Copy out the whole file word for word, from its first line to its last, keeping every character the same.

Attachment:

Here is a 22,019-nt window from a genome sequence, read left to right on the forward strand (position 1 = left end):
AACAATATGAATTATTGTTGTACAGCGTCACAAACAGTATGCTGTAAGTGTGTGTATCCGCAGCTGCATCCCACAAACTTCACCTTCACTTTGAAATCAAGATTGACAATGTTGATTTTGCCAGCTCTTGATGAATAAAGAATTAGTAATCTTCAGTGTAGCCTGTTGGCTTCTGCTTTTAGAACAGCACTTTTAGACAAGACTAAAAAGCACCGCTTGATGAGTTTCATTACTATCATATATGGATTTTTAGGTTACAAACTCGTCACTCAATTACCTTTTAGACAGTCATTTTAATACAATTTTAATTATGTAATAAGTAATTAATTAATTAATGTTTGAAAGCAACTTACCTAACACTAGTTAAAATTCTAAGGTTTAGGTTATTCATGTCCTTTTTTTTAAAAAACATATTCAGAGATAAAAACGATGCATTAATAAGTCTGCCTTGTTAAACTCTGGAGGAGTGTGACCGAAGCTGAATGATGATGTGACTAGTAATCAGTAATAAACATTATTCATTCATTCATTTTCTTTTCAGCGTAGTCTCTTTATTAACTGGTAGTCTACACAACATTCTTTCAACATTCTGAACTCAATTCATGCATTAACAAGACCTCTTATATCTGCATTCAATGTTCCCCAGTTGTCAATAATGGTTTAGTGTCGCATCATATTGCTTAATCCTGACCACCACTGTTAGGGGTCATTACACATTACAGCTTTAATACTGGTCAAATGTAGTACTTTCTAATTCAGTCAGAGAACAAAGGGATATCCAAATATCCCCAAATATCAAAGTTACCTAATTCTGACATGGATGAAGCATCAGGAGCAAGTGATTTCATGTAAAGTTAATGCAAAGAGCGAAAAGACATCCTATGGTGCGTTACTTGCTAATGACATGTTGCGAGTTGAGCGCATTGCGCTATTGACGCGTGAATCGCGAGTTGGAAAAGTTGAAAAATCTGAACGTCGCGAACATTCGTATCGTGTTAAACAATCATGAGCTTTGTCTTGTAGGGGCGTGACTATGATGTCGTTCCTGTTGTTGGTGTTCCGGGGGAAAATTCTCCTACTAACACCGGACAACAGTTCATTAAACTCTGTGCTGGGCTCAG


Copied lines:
Here is a 22,019-nt window from a genome sequence, read left to right on the forward strand (position 1 = left end):
AACAATATGAATTATTGTTGTACAGCGTCACAAACAGTATGCTGTAAGTGTGTGTATCCGCAGCTGCATCCCACAAACTTCACCTTCACTTTGAAATCAAGATTGACAATGTTGATTTTGCCAGCTCTTGATGAATAAAGAATTAGTAATCTTCAGTGTAGCCTGTTGGCTTCTGCTTTTAGAACAGCACTTTTAGACAAGACTAAAAAGCACCGCTTGATGAGTTTCATTACTATCATATATGGATTTTTAGGTTACAAACTCGTCACTCAATTACCTTTTAGACAGTCATTTTAATACAATTTTAATTATGTAATAAGTAATTAATTAATTAATGTTTGAAAGCAACTTACCTAACACTAGTTAAAATTCTAAGGTTTAGGTTATTCATGTCCTTTTTTTTAAAAAACATATTCAGAGATAAAAACGATGCATTAATAAGTCTGCCTTGTTAAACTCTGGAGGAGTGTGACCGAAGCTGAATGATGATGTGACTAGTAATCAGTAATAAACATTATTCATTCATTCATTTTCTTTTCAGCGTAGTCTCTTTATTAACTGGTAGTCTACACAACATTCTTTCAACATTCTGAACTCAATTCATGCATTAACAAGACCTCTTATATCTGCATTCAATGTTCCCCAGTTGTCAATAATGGTTTAGTGTCGCATCATATTGCTTAATCCTGACCACCACTGTTAGGGGTCATTACACATTACAGCTTTAATACTGGTCAAATGTAGTACTTTCTAATTCAGTCAGAGAACAAAGGGATATCCAAATATCCCCAAATATCAAAGTTACCTAATTCTGACATGGATGAAGCATCAGGAGCAAGTGATTTCATGTAAAGTTAATGCAAAGAGCGAAAAGACATCCTATGGTGCGTTACTTGCTAATGACATGTTGCGAGTTGAGCGCATTGCGCTATTGACGCGTGAATCGCGAGTTGGAAAAGTTGAAAAATCTGAACGTCGCGAACATTCGTATCGTGTTAAACAATCATGAGCTTTGTCTTGTAGGGGCGTGACTATGATGTCGTTCCTGTTGTTGGTGTTCCGGGGGAAAATTCTCCTACTAACACCGGACAACAGTTCATTAAACTCTGTGCTGGGCTCAG